How's traffic? See for yourself

Written by Jon Schmitz on .



PennDOT has upgraded its website, which provides up-to-the-minute information about traffic. The redesigned website debuted last week.

From the PennDOT news release announcing the upgrade:

Incident and construction information is available for 40,000 miles of state roads, essentially the entire PennDOT-maintained system, plus the Pennsylvania Turnpike. The original 511PA system offered information for the 2,900 miles that make up the “core system” of interstates and select U.S. routes.

Information on current traffic conditions has improved with real-time traffic-speed data now available for 15,000 roadway miles, expanded from 659.

The site also now offers access to 30 additional traffic cameras from the Pennsylvania Turnpike Commission, in addition to the 650 already available across the state.

Users who opt to get their traveler information on the phone will find an easier-to-use system that provides information more quickly and includes better voice recognition technology. The phone system is accessible by dialing 511 from within Pennsylvania. Users who call 511PA from outside the state should call 1-877-511-PENN (7366).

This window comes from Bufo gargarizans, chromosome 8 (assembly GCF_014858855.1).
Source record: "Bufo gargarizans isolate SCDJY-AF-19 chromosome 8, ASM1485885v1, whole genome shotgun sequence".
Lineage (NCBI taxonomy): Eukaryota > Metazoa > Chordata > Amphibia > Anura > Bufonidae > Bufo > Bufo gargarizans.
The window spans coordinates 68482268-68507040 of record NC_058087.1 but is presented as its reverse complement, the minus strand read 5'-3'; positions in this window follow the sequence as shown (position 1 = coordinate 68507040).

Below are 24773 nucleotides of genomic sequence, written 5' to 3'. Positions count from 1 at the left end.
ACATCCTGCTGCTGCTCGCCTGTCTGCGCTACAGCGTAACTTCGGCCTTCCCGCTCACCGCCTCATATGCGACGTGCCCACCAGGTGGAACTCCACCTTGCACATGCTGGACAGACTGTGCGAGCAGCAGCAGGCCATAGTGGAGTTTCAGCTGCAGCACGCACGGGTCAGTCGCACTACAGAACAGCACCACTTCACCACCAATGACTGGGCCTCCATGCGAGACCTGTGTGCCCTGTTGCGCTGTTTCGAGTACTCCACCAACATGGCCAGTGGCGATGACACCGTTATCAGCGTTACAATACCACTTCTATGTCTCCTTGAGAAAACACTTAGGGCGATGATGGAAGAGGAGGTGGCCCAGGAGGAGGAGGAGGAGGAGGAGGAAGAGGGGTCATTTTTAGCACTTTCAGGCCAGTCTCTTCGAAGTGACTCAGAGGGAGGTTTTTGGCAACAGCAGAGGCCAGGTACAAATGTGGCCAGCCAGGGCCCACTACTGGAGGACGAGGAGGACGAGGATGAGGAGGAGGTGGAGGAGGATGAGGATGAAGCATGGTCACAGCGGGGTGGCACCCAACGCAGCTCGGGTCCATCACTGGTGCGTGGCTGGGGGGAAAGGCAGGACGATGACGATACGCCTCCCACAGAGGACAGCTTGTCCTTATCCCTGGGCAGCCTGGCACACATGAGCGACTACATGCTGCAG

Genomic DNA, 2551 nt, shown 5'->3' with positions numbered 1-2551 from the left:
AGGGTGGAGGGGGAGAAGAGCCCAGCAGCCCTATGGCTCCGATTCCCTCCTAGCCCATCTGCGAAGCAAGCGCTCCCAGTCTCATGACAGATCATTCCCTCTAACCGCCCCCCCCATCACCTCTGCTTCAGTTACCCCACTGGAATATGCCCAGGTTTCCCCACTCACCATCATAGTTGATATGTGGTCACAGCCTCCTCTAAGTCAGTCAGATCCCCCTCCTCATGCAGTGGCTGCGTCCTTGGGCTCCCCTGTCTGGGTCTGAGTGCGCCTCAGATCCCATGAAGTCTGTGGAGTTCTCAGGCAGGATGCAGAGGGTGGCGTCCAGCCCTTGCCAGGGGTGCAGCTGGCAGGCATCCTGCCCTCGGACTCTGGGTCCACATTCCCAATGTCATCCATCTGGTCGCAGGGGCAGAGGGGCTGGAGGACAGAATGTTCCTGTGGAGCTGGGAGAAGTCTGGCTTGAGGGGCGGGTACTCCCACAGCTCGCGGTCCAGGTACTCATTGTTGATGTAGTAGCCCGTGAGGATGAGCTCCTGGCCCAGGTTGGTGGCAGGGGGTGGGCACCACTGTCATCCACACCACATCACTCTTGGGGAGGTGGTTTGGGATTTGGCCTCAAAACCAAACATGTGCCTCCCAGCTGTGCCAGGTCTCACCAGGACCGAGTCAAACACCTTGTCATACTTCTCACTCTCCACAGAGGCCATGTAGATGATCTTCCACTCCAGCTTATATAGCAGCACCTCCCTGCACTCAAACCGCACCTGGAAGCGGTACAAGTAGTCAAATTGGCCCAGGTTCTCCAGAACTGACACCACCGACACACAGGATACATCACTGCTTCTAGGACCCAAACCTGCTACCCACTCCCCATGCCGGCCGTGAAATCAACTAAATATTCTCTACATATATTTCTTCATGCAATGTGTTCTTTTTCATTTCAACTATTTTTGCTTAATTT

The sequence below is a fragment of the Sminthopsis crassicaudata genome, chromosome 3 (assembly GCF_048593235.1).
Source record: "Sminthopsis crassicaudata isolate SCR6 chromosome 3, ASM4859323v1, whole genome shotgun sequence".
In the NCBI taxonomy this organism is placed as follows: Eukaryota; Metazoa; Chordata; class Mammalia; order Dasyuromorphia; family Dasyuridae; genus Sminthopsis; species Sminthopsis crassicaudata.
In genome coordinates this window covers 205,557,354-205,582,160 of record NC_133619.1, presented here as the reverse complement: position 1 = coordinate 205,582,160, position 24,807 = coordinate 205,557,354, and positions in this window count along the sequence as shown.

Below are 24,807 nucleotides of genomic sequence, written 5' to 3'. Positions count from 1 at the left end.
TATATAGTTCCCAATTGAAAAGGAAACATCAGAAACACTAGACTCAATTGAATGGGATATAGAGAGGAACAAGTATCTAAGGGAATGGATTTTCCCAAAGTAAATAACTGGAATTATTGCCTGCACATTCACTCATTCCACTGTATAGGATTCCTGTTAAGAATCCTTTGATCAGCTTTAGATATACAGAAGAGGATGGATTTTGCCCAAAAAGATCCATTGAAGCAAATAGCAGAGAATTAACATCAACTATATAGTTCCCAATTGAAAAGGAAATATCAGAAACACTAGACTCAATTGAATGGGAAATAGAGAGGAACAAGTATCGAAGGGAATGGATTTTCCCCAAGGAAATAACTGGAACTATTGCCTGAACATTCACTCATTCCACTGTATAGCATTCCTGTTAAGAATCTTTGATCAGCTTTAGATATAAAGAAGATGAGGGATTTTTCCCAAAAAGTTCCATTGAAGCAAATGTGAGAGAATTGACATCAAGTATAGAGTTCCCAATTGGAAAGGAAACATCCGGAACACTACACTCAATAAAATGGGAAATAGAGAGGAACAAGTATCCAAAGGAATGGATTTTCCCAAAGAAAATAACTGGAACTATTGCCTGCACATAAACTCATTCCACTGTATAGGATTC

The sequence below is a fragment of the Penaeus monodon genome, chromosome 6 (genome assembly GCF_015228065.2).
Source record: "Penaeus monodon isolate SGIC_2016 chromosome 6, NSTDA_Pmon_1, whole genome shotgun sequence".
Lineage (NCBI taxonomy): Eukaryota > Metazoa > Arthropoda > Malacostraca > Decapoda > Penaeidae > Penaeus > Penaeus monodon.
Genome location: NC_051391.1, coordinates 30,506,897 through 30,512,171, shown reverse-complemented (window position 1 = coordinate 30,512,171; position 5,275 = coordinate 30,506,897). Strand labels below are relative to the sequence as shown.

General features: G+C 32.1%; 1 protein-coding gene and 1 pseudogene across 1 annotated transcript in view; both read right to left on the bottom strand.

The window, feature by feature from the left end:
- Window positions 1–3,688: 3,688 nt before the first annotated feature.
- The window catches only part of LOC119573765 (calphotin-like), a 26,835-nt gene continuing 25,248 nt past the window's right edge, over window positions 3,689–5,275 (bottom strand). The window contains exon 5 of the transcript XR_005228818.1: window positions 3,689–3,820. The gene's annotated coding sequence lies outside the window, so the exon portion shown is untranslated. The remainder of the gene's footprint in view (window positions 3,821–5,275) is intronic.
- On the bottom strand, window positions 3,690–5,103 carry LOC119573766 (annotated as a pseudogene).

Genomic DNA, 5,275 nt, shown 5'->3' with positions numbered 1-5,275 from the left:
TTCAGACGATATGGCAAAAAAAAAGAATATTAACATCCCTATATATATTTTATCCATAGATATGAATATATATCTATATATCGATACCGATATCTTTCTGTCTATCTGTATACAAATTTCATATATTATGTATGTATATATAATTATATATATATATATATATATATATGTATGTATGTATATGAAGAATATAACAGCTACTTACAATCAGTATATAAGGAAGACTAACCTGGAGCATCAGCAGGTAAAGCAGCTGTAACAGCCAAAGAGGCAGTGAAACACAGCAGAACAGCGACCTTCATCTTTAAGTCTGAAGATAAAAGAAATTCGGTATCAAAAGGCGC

In addition to the website and phone options, motorists can sign up to receive personal travel alerts through email and text messages. The alerts can be customized by roadway, time of day and days of the week. Alerts are also available through Twitter feeds assigned to each 511PA region, as well as a statewide feed.

Since 511PA launched in September 2009, the service has had more than 3.1 million website visits, nearly 20,000 alert subscribers and 1.9 million phone calls.


ICYMI: From Sunday print, 1 in 5 Port Authority buses runs late; you can view a complete list of on-time data for nearly every route here.


Outbound Parkway East traffic will be restricted to one lane in the area of the 10th Street Bridge starting at 10 p.m. Tuesday and Wednesday. The restriction, which will be lifted by 6 a.m. each day, is to accommodate Allegheny County’s rehabilitation project on the bridge, which crosses the parkway between mile 70 and 71.

Single-lane closures are possible during overhead sign inspections from 9 a.m. to 3 p.m. today on the Parkway West between Pittsburgh International Airport and Hopewell; and during the same hours Tuesday at these sites: Route 60 at the Interstate 79 interchange; southbound Route 65 at the I-79 interchange; and northbound I-79 between Warrendale (Exit 75) and Cranberry (Exit 76).